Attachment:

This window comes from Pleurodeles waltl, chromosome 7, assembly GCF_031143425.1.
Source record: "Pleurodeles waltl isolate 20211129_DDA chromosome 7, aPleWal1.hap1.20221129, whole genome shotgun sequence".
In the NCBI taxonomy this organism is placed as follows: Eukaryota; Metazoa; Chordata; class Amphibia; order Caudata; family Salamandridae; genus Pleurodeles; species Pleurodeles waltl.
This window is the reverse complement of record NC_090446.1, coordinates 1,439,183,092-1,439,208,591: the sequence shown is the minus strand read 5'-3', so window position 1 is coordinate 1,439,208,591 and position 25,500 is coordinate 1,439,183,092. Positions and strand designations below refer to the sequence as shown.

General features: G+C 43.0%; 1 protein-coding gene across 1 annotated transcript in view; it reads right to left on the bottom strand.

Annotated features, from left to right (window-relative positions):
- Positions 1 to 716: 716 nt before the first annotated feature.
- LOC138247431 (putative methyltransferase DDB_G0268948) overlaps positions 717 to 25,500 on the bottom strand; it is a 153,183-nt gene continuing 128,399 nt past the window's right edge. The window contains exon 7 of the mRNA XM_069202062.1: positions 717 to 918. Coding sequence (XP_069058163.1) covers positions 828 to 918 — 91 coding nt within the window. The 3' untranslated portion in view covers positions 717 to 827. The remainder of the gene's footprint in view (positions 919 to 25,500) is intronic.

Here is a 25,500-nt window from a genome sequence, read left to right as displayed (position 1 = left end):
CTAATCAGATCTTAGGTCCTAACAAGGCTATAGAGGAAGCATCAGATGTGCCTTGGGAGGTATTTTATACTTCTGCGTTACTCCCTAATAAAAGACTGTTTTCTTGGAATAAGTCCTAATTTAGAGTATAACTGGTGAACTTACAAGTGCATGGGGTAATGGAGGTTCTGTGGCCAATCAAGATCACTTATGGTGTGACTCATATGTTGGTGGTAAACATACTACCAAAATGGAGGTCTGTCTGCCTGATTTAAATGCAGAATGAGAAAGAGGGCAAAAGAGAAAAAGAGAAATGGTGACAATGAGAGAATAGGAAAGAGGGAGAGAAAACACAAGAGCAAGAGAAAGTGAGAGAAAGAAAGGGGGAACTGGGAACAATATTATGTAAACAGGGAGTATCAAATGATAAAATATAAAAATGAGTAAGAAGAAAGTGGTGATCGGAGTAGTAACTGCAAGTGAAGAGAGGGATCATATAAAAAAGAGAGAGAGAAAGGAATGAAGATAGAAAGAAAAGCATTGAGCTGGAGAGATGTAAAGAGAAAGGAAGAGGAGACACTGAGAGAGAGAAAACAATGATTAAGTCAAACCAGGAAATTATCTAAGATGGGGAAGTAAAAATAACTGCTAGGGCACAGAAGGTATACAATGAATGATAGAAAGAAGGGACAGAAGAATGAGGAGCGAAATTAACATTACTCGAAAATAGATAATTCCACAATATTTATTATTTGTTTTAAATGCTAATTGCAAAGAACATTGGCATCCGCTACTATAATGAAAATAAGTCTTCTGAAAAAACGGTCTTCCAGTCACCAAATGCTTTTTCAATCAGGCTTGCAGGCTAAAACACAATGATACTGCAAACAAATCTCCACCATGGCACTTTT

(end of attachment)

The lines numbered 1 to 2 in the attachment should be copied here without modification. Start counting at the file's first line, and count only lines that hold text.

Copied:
This window comes from Pleurodeles waltl, chromosome 7, assembly GCF_031143425.1.
Source record: "Pleurodeles waltl isolate 20211129_DDA chromosome 7, aPleWal1.hap1.20221129, whole genome shotgun sequence".